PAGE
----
Location: Inyo County, California
Environmental Conditions: Located at 3,900 feet at the eastern base of the Sierra Nevada in the Owens Valley. Temperatures reach well over 100 degrees in summer and below freezing in winter. Strong winds and dust storms are frequent.
Opened: March 21, 1942 (Owens Valley Reception Center); June 1, 1942 (Manzanar War Relocation Center).
Closed: November 21, 1945
Max. Population: 10,046 (September 22, 1942)
Demographics: Most people were from the Los Angeles area, Terminal Island, and the San Fernando Valley. Others came from the San Joaquin Valley and Bainbridge Island, Washington; the latter transferred to Minidoka in 1943.
Manzanar National Historic Site: www.nps.gov/manz
Location: Modoc County, California
Environmental Conditions: Tule Lake War Relocation Center was located at an elevation of 4,000 feet on a flat and treeless terrain with sandy soil. Winters are long and cold and summers hot and dry. Vegetation is sparse.
Opened: May 25, 1942
Closed: March 20,1946
Max. Population: 18 ,789 (December 25, 1944)
Demographics: Originally, more than 3,000 people were sent directly to Tule Lake from the Sacramento, Pinedale, Pomona, Salinas, and Marysville assembly centers. Once Tule Lake became a segregation center, the population came from all other camps and Hawaii.
Tule Lake National Monument: www.nps.gov/tule
Topaz (Central Utah)
Location: Millard County, 16 miles NW of Delta, UT.
Environmental Conditions: elevation 4,600 ft, within the Sevier Desert – high desert brush with high winds and temperatures ranging from 106 degrees in summer to -30 degrees in winter.
Opened: September 11, 1942
Closed: October 31, 1945
Max. Population: 8,130 (March 17, 1943)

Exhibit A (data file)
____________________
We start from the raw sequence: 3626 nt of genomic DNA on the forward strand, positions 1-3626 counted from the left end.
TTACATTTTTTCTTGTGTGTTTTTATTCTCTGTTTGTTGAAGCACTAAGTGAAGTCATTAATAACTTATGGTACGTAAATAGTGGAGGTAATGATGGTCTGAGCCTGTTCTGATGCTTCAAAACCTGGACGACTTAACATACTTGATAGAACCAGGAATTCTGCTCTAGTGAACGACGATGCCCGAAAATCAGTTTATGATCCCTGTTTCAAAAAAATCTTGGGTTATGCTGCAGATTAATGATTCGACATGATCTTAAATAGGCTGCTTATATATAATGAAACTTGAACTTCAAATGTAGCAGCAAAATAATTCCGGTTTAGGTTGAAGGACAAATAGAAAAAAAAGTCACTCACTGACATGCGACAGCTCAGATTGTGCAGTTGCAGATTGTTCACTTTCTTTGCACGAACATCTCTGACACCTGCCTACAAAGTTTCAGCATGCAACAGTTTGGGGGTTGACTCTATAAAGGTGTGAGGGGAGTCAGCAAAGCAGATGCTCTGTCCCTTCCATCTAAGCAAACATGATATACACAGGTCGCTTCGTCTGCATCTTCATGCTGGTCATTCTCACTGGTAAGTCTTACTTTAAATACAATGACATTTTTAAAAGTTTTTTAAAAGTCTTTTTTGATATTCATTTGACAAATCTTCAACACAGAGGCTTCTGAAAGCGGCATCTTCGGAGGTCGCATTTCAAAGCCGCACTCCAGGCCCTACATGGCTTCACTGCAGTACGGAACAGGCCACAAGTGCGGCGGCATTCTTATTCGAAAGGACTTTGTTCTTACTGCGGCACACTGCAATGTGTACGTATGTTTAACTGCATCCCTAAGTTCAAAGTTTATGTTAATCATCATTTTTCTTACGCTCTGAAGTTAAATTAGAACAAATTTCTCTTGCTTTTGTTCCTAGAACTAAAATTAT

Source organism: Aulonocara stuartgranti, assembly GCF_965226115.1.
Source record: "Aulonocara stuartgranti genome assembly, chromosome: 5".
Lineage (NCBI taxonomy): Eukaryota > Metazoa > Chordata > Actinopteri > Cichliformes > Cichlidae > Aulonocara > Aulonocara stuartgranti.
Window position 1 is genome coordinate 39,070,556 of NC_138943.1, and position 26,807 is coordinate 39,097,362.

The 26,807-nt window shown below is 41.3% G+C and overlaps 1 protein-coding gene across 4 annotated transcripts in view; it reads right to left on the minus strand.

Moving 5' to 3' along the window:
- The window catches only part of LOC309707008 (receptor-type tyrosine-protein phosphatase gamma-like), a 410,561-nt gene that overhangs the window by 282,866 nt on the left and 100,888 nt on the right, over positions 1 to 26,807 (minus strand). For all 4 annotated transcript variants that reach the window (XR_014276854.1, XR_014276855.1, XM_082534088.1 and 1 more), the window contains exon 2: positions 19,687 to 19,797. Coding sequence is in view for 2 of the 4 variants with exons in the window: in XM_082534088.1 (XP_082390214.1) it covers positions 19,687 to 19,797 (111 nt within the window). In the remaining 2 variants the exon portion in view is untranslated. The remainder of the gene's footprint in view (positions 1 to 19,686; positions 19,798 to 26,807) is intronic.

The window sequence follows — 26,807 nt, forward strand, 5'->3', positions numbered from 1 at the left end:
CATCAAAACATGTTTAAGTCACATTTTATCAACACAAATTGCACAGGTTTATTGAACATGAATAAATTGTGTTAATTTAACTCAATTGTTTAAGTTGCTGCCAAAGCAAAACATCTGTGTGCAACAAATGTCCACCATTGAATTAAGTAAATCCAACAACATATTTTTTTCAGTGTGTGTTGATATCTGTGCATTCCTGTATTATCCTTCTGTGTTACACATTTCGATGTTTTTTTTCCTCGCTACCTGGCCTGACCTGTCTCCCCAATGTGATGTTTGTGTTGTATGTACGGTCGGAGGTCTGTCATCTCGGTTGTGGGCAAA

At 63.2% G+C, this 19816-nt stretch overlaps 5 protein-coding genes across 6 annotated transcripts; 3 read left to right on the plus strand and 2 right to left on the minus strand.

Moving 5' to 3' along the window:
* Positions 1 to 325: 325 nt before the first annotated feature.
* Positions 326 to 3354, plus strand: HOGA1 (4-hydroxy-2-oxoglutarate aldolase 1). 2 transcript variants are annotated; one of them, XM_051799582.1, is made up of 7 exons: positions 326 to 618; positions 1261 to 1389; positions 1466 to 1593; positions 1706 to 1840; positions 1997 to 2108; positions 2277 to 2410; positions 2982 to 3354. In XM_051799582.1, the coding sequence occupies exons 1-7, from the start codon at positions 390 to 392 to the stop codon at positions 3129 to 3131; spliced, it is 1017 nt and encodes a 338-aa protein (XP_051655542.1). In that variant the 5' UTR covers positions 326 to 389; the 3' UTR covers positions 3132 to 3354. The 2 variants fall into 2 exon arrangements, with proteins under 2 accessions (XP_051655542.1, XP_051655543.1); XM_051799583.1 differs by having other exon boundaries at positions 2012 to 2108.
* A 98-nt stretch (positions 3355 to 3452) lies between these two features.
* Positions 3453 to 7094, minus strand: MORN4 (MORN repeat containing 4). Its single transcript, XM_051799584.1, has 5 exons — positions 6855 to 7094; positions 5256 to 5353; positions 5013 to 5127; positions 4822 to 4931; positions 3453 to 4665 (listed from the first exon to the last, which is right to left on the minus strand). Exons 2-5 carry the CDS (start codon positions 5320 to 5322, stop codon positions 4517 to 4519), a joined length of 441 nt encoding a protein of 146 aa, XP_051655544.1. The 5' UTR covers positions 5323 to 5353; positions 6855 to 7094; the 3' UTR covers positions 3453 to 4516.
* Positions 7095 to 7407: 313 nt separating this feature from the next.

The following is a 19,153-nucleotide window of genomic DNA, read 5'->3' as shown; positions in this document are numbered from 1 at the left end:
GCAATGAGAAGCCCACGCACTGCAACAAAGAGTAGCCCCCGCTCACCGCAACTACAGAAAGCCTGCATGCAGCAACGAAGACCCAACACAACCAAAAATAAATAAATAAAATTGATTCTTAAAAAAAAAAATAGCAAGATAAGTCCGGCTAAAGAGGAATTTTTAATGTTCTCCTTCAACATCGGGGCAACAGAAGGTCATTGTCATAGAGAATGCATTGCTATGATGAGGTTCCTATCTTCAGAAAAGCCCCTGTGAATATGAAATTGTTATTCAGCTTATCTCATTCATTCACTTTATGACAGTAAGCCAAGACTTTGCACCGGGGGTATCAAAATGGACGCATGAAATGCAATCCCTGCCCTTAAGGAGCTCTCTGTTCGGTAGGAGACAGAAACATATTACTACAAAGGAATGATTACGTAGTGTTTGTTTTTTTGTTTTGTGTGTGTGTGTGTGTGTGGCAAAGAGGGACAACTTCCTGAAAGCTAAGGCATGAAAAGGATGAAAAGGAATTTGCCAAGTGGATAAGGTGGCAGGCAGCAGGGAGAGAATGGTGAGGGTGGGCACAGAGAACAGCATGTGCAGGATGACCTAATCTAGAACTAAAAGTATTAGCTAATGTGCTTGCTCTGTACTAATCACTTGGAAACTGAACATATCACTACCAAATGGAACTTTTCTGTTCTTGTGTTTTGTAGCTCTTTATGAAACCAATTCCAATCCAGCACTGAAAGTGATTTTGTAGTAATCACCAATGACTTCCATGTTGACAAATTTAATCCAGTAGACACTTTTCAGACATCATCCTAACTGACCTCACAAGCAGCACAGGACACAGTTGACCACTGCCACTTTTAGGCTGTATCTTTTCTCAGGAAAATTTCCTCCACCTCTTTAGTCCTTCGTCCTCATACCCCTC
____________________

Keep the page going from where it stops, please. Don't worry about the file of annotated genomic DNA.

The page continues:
Demographics: People came primarily from the San Francisco Bay Area, predominantly from Tanforan Assembly Center.
Topaz Museum: www.topazmuseum.org
Location: Park County, Wyoming
Environmental Conditions: Located on a terrace of the Shoshone River at an elevation of 4,700 feet. The terrain was open sagebrush desert.
Opened: August 11, 1942
Closed: November 10, 1945
Max. Population: 10,767 (January 1, 1943)
Demographics: Most people came from Los Angeles, Santa Clara, and San Francisco counties in California and Yakima and Washington counties in Washington. Many came through the Santa Anita and Pomona assembly centers in CA.
Heart Mtn. Foundation: http://www.heartmountain.org
Location: Jerome County, Idaho
Environmental Conditions: elevation 4,000 ft – high desert. Temperatures ranged from the low 100s in summer to –30 in the winter. When the rains came in autumn the entire camp turned to mud, often knee deep.
Opened: August 10, 1942
Closed: October 28, 1945
Max. Population: 9,397 (March 1, 1943)
Demographics: People primarily came from Seattle, WA, Portland, OR, and surrounding areas. In 1943, 1,900 incarcerees from Tule Lake and 227 incarcerees from Manzanar (originally from Bainbridge Island, WA) were transferred to Minidoka at their request. Additionally, approximately 200 Japanese Alaskans were incarcerated at Minidoka.
Minidoka National Historic Site: www.nps.gov/miin
Location: Prowers County, Colorado
Environmental Conditions: Located on a hilltop at 3,500 ft., Granada was arid and dusty.
Opened: August, 27, 1942
Closed: January 27, 1946
Max Population: 7,597 (October 1942)
Demographics: Most people came from Los Angeles, Sonoma, Yolo, Stanislaus, Sacramento, and Merced counties via the Merced and Santa Anita assembly centers. The population was equally split between urban and rural backgrounds.
Amache Preservation Society: amache.org
Location: Southern Arizona
Environmental Conditions: Located in the desert, temperatures reached 125 degrees, with summer temperatures consistently over 100 degrees. Dust storms were also a frequent problem.
Opened: July 10, 1942
Closed: Canal Camp: September 28, 1945